Fourth of July Fire Prevention

Department of Natural Resources Press Release –

June 30, 2014

(Fairbanks, AK) – Wildfires are frequently ignited by recreational activities during the Fourth of July weekend. We are fortunate this year that rainfall throughout much of the state has decreased the immediate fire danger.  Still, outdoor fire safety must be considered as we approach the Fourth of July.

Remember, fuels dry out quickly. “A campfire can smolder in the duff for several cloudy days and rekindle to spark a wildfire after just a day or two of sunshine,” cautioned Mike Goyette, Fairbanks Area Forestry Prevention Officer.

If you are going to build a campfire, choose a location on dirt and be sure to drown out the campfire before leaving it. If you plan to burn debris, visit http://forestry.alaska.gov/burnand adhere to burn permit stipulations.

The Alaska Division of Forestry would like to remind those who plan on setting off fireworks during the upcoming weekend that you may be breaking the law. Alaska statutes prohibit disposing of any burning material, including fireworks, on any forested lands.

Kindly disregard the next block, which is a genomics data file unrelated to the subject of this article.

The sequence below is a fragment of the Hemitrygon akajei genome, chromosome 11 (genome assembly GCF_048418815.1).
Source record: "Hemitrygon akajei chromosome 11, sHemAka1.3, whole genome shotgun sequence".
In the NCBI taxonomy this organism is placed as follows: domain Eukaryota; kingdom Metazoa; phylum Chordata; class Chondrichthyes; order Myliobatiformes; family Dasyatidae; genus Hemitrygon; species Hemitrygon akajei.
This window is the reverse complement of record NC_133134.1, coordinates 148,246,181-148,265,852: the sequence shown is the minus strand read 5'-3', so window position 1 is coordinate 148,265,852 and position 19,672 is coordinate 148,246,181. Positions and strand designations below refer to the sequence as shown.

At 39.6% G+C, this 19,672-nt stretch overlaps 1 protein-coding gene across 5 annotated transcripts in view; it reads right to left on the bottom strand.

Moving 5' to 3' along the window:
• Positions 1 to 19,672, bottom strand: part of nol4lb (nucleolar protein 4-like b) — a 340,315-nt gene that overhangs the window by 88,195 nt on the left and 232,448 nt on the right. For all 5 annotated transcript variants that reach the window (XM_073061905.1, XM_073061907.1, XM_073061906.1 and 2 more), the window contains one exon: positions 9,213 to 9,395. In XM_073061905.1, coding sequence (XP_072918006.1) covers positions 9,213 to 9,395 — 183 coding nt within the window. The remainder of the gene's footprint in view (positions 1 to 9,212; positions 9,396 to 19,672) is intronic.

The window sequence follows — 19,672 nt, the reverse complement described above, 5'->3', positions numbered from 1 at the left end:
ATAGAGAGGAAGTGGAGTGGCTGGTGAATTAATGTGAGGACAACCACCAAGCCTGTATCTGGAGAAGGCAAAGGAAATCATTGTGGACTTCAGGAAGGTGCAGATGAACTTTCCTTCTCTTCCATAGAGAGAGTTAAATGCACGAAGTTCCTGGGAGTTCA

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As an added reminder, many local government agencies including the Mat-Su, and Kenai Peninsula Boroughs, the Municipality of Anchorage and others aggressively enforce regulations prohibiting the use of fireworks. Fireworks are best enjoyed at a time when they can be enjoyed and will not start a wildland fire.  That time is winter.

 

So far this year, more than 90% of the wildland fires reported to the Alaska Interagency Coordination Center have been human caused. Wildland fuels such as grass, brush and trees can dry out quickly even when the weather seems mild. It only takes a single spark to start a wildfire which put people, homes and other resources at risk.

 

Please have a safe, happy holiday and enjoy your time outdoors.

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